Since Steve Jobs published his open letter "Thoughts on Flash," in which he discusses Apple’s pulling the plug on Flash, it’s been clear that the technology’s days were numbered. Surprisingly, it took almost five years, but Google and Mozilla recently nailed Flash’s coffin shut by reducing Flash support in Chrome and Firefox browsers.
Despite being a long time coming, this decision has caught much of the industry flat footed. If you’re among those without a plan for September 1, when Google begins “intelligently” pausing Flash content in Chrome, here are several approaches to help you stay sane and stay relevant.
For many of your clients, you likely have been running variations on the same concepts for years, and you may feel pressure to migrate all of your existing work from Flash to HTML5. In most cases, this is no easy task. Think hard about the operational and financial costs of full migration to HTML5. Do you want to spend more time and money on under-performing ads? Are you willing to burn out your team for a concept you approved in 2011?
Take your best-performing concepts to HTML5 first. Rethink or deprioritize everything else. This is the perfect time to look at what you’ve learned from your analytics to determine the way forward. Focus on the good stuff, and use the HTML5 shift as an opportunity to replace the second-rate stuff with fresh work.
Automate the Process
If your clients have been running variations on the same ad units for years, look for ways to automate creative production instead of rebuilding an entire catalogue from scratch. Programmatic creative tools save you mountains of work with reusable layouts, whereby you automatically assemble combinations of assets, colors, and messages to create needed versions.
In that same spirit, it is imperative that advertisers review their entire approach to trafficking and managing creative. All ads should be dynamic, and trafficked that way. This will save a significant amount of time and money when updates need to be made, ranging from the nuts and bolts of the creative down to the format and type of ad running. This type of operational leg up is key to ongoing efficiency.
While the focus of all this HTML5 talk has been on the ads themselves, don’t forget about the people who make those ads. Many in the industry have built a career on Flash. These are smart, hard-working people who have dealt with extreme complexity and have solved countless, crazy problems while under pressure. Pulling the plug on Flash presents a challenge to their livelihoods.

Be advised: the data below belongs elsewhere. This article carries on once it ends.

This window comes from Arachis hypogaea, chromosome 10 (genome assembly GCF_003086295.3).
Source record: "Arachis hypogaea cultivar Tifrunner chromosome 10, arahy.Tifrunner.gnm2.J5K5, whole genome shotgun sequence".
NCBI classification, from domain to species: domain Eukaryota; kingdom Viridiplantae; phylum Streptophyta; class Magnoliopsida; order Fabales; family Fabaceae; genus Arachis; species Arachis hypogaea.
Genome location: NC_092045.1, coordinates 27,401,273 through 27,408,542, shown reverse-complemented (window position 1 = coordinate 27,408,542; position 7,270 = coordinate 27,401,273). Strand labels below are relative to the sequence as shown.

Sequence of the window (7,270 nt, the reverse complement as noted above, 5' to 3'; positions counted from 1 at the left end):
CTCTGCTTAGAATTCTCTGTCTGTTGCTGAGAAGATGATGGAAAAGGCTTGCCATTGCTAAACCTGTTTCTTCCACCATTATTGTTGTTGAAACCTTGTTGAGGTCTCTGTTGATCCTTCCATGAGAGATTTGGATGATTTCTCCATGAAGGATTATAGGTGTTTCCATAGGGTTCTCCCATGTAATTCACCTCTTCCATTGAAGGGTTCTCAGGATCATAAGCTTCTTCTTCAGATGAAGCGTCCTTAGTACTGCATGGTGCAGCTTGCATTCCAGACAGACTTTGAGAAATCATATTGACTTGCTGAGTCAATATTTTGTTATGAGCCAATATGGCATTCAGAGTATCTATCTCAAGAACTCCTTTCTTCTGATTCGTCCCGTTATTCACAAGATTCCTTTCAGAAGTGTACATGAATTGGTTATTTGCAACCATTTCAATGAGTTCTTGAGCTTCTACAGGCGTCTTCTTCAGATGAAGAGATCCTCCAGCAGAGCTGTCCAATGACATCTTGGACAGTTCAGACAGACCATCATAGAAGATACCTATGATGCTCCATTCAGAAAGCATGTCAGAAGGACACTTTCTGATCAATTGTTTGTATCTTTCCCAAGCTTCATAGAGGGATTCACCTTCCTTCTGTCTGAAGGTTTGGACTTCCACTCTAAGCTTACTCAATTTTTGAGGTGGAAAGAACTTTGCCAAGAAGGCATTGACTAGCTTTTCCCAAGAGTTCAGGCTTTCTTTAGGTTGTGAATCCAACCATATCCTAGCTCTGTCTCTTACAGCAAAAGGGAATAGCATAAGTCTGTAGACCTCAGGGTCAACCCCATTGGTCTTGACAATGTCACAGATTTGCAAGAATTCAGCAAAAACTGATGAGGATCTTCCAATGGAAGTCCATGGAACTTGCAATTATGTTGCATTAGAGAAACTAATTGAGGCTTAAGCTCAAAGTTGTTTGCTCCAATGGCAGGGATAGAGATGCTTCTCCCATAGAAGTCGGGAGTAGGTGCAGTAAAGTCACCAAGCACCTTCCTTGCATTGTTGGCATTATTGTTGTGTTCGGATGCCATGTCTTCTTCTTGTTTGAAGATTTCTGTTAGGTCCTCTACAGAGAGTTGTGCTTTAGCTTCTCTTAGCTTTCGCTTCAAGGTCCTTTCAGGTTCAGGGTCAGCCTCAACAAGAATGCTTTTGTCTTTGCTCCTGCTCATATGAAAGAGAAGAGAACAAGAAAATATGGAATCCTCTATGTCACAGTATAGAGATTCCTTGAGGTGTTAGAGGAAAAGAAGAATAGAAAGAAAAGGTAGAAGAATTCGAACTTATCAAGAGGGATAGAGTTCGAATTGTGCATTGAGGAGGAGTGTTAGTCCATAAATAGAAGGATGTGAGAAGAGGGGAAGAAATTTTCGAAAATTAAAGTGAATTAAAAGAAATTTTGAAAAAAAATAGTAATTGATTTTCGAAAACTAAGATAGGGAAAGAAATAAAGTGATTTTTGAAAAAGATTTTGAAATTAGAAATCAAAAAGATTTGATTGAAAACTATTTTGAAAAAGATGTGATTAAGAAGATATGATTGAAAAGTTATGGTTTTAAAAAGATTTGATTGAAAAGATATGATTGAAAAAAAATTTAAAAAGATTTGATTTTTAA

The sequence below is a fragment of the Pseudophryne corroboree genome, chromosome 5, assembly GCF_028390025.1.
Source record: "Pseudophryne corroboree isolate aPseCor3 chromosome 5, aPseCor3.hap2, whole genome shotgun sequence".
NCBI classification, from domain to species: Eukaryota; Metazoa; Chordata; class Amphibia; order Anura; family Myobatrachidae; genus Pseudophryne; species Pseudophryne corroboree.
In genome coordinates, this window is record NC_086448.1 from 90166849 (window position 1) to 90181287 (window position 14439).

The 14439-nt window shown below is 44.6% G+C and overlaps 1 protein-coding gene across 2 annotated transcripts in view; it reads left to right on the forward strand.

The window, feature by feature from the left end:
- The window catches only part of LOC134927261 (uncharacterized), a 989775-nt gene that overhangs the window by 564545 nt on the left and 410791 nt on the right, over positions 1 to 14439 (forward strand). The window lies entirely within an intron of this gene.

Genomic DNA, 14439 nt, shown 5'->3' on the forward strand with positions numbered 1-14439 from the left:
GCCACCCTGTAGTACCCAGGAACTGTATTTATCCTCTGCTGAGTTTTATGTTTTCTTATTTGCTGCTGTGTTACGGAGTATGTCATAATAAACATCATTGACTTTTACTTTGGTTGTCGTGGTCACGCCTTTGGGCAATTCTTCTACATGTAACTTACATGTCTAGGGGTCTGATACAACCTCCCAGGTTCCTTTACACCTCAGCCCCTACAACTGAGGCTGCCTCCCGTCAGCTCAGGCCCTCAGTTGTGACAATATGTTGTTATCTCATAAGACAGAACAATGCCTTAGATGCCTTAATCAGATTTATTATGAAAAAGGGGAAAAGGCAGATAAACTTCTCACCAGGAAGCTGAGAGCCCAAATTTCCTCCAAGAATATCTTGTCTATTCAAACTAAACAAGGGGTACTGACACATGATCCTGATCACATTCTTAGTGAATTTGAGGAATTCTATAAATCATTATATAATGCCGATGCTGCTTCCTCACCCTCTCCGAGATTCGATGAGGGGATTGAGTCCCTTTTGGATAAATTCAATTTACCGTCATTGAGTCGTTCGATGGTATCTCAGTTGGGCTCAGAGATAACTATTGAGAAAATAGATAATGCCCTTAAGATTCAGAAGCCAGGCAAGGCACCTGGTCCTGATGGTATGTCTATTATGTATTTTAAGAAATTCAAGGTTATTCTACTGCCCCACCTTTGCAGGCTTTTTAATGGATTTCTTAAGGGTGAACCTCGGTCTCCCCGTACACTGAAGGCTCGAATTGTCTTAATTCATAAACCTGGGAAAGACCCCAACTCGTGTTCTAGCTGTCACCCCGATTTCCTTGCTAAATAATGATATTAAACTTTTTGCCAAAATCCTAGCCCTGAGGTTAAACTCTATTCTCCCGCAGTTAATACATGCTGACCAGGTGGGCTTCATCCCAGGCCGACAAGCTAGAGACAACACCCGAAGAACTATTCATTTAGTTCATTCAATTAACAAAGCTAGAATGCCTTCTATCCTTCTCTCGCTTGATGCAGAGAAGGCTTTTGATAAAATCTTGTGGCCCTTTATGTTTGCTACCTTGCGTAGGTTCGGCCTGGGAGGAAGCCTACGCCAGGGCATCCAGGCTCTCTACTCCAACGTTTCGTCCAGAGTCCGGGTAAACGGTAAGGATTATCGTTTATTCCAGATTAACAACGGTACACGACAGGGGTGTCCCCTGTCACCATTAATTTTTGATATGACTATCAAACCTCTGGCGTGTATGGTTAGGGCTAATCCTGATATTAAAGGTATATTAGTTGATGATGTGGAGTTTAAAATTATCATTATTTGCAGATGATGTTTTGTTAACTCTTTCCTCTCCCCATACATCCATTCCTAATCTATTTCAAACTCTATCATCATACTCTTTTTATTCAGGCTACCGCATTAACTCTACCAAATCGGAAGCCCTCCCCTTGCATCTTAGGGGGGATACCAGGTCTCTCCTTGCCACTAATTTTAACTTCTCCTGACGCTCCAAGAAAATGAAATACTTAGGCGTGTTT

Plus, where Flash is a proprietary browser plug-in, HTML5 is an open standard, so your team’s new skillset stays relevant for the foreseeable future.
Plan for Extra QA (Quality Assurance)
You already know that from now on you’ll need to build your display ads in HTML5, but you must remember to concept in HTML5 too. We will miss some things that Flash did with ease, like masking effects and high levels of animation complexity, but there are alternatives; it just may take you some time to establish your comfort zone.
Allow time for R&D as workflow begins and more time for quality assurance toward the end. You’re in a cross-screen world now. Flash rendered consistently across browsers, but with HTML5, you are subject to varying support across browsers and devices. You’ll need a true testing lab for best results on desktop, tablet, and smartphone. Work that includes any untested functionality is considered R&D, and allotted proper time separate from the deadline-driven day-to-day.
Keep calm and rest assured: this mass shift to HTML5-based display ads is an industry-wide issue. You are in good company. There will be brief uncertainty, but this period will be temporary as we all learn and improve. How do you come out ahead? Think smaller in the short-term by putting forward your best work; then think bigger in the long-term by strengthening your team, your workflow, and—as a result—your business.